FRAZIER BENYA, Program Officer (until October 2017)

ELIZABETH T. CADY, Program Officer

LANCE A. DAVIS, Executive Officer (retired) (until March 2016)

CATHERINE DIDION, Senior Program Officer (until January 2016)

CAMERON H. FLETCHER, Senior Editor

MICHAEL HOLZER, Senior Program Assistant (since May 2017)

JASON WILLIAMS, Senior Financial Associate (until May 2017)

Suggested Citation:"Front Matter." National Academy of Engineering. 2018. Understanding the Educational and Career Pathways of Engineers. Washington, DC: The National Academies Press. doi: 10.17226/25284.
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Suggested Citation:"Front Matter." National Academy of Engineering. 2018. Understanding the Educational and Career Pathways of Engineers. Washington, DC: The National Academies Press. doi: 10.17226/25284.
×

Acknowledgments

This Consensus Study Report represents the work of many individuals, especially those who served on the committee and participated in the committee’s open sessions. The first thanks are to the committee members for their deep knowledge and contributions to the study.

The committee employed several consultants who collected and analyzed data and contributed commissioned papers that appear in the appendices. Thanks go to Donna K. Ginther (University of Kansas), Shulamit Kahn (Boston University), Debbie Hughes, Jason Owen-Smith (University of Michigan), Treva Stack, David Stevens, Isabel Cárdenas-Navia (Alta Vision Consulting), Sylvia Hurtado (University of California, Los Angeles), Bryce E. Hughes (Montana State University), M. Kevin Eagan (University of California, Los Angeles), and Robert Paul (University of Washington). Lynette Osborne evaluated the workshop and other elements of the project. Finally, Alexandra Lockwood provided invaluable support during the data-gathering and writing phases.

The committee benefited from presentations by several individuals who participated in our fact-finding workshop in November 2014. In addition to committee members and consultants, presenters were Samantha Brunhaver (Arizona State University), Jeri L. Buchholz (NASA), Dianne Chong (The Boeing Company), Constance J. Pritchard (The Pritchard Group), Darryll Pines (University of Maryland), Michael McKenzie (George Washington University), Steven Brown (Loyola University Chicago), Andrew Gillen (American Institutes for Research), Larry Bucciarelli (MIT), David Knight (Virginia Tech), and Hal Salzman (Rutgers University).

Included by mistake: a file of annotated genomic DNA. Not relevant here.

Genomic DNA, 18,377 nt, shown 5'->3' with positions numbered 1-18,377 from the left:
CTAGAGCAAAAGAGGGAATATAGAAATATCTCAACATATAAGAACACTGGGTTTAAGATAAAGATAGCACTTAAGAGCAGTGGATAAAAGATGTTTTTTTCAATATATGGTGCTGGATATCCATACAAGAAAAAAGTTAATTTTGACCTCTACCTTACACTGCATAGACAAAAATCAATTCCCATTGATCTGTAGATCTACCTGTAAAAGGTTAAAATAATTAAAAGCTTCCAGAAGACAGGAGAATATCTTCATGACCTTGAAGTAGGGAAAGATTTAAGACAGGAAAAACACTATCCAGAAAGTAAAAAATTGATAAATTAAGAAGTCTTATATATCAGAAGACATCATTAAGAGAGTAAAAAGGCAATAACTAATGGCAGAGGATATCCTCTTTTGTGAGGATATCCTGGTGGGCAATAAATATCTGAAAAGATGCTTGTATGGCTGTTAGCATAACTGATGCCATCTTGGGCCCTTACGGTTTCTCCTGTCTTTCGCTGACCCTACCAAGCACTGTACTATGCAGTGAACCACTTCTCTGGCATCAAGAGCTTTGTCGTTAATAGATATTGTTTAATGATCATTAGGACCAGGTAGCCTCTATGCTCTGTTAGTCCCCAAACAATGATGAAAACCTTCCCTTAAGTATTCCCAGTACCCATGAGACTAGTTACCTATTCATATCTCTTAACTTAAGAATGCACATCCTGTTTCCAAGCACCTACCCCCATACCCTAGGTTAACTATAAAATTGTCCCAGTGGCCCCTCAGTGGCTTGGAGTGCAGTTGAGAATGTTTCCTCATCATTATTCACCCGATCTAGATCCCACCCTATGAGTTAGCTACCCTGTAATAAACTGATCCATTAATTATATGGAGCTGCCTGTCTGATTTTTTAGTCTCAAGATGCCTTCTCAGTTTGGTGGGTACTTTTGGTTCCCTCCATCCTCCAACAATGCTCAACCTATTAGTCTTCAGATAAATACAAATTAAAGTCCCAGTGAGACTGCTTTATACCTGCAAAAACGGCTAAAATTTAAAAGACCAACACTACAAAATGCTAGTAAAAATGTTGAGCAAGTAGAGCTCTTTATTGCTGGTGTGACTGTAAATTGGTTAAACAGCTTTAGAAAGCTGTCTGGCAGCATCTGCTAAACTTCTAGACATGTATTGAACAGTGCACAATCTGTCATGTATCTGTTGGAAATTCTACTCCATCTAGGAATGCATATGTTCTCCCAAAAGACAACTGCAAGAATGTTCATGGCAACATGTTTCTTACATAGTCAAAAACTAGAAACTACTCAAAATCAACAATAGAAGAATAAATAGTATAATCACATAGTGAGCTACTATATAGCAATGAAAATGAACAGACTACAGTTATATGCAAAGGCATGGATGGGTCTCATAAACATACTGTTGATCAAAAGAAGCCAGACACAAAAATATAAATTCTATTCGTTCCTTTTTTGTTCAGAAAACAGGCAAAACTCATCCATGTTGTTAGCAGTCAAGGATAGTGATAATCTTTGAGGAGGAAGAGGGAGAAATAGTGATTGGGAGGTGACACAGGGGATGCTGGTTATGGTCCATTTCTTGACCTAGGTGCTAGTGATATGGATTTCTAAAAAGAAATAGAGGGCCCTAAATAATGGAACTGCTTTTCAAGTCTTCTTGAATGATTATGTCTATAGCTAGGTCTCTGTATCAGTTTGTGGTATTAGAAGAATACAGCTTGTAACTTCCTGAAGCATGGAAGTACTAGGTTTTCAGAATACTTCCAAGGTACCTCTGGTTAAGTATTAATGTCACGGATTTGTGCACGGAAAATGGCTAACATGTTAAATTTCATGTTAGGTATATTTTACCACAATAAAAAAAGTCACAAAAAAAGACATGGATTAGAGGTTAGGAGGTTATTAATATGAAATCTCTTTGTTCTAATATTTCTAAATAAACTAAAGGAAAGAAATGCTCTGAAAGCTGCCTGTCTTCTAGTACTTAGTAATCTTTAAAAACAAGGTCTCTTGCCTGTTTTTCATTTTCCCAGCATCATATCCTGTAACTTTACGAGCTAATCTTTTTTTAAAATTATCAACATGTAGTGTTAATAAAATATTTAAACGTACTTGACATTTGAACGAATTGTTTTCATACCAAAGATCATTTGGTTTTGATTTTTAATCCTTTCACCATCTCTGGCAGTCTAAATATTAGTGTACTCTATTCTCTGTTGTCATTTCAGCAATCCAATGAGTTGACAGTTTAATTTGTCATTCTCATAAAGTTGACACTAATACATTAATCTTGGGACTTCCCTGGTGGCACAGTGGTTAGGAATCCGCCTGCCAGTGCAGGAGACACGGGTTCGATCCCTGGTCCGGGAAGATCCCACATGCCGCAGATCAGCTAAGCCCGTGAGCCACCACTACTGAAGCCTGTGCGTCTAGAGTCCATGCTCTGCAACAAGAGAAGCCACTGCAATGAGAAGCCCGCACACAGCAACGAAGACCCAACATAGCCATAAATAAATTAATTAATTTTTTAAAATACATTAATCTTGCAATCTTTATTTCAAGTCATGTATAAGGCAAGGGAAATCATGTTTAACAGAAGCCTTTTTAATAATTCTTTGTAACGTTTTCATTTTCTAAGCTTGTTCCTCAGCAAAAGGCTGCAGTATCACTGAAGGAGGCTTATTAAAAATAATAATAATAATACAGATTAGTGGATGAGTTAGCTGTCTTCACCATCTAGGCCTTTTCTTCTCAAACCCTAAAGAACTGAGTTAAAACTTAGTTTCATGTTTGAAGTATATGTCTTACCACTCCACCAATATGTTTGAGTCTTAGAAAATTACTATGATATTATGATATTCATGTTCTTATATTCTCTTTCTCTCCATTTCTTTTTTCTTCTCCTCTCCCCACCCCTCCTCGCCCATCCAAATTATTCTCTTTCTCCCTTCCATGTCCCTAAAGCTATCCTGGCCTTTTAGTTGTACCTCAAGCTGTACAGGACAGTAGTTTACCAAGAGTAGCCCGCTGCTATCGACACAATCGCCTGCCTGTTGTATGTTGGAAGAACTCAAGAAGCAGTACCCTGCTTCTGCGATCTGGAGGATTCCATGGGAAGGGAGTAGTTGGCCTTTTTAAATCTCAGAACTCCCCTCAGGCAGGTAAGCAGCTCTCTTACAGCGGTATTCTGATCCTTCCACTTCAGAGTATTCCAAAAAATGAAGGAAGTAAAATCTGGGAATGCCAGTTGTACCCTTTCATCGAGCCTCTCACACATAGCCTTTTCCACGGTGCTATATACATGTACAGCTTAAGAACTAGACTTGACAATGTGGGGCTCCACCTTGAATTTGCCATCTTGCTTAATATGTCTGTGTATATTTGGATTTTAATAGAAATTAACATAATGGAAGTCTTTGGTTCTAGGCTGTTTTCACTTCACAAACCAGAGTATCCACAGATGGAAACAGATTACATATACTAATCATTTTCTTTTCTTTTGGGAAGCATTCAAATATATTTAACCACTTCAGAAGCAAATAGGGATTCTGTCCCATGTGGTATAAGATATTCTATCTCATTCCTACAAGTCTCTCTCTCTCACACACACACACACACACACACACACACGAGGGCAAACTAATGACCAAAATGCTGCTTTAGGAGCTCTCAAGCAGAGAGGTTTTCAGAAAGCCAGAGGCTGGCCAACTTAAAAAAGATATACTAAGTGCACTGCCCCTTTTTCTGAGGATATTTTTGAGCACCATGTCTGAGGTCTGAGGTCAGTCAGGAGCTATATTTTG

This report was reviewed in draft form by individuals chosen for their diverse perspectives and technical expertise. The purpose of this independent review is to provide candid and critical comments that will assist the institution in making its published report as sound as possible and to ensure that the report meets institutional standards for objectivity, evidence, and responsiveness to the study charge. The review comments and draft manuscript remain confidential to protect the integrity of the deliberative process. We thank the following individuals for their review of this report:

Monitor:

Paul Gray (NAE)

University of California, Berkeley

Page viii Cite
Suggested Citation:"Front Matter." National Academy of Engineering. 2018. Understanding the Educational and Career Pathways of Engineers. Washington, DC: The National Academies Press. doi: 10.17226/25284.